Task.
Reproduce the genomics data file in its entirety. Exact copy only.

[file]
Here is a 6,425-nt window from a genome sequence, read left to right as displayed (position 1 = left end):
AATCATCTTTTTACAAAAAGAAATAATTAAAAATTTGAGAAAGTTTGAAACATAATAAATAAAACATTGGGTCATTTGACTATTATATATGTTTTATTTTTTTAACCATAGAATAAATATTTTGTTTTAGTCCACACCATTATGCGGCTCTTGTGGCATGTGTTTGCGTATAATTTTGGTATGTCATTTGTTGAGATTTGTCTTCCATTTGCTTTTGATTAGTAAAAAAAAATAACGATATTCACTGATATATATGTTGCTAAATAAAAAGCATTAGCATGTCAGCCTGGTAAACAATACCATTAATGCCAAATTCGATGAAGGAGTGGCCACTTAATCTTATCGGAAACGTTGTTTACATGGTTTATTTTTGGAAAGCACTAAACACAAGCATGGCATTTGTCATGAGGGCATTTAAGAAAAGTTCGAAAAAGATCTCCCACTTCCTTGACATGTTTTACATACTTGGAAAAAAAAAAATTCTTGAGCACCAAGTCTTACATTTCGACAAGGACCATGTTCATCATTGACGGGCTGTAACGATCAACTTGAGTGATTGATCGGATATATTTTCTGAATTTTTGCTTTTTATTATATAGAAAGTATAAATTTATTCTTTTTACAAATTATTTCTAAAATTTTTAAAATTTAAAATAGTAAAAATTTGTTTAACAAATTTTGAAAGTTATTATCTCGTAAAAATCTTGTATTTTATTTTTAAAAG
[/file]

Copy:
Here is a 6,425-nt window from a genome sequence, read left to right as displayed (position 1 = left end):
AATCATCTTTTTACAAAAAGAAATAATTAAAAATTTGAGAAAGTTTGAAACATAATAAATAAAACATTGGGTCATTTGACTATTATATATGTTTTATTTTTTTAACCATAGAATAAATATTTTGTTTTAGTCCACACCATTATGCGGCTCTTGTGGCATGTGTTTGCGTATAATTTTGGTATGTCATTTGTTGAGATTTGTCTTCCATTTGCTTTTGATTAGTAAAAAAAAATAACGATATTCACTGATATATATGTTGCTAAATAAAAAGCATTAGCATGTCAGCCTGGTAAACAATACCATTAATGCCAAATTCGATGAAGGAGTGGCCACTTAATCTTATCGGAAACGTTGTTTACATGGTTTATTTTTGGAAAGCACTAAACACAAGCATGGCATTTGTCATGAGGGCATTTAAGAAAAGTTCGAAAAAGATCTCCCACTTCCTTGACATGTTTTACATACTTGGAAAAAAAAAAATTCTTGAGCACCAAGTCTTACATTTCGACAAGGACCATGTTCATCATTGACGGGCTGTAACGATCAACTTGAGTGATTGATCGGATATATTTTCTGAATTTTTGCTTTTTATTATATAGAAAGTATAAATTTATTCTTTTTACAAATTATTTCTAAAATTTTTAAAATTTAAAATAGTAAAAATTTGTTTAACAAATTTTGAAAGTTATTATCTCGTAAAAATCTTGTATTTTATTTTTAAAAG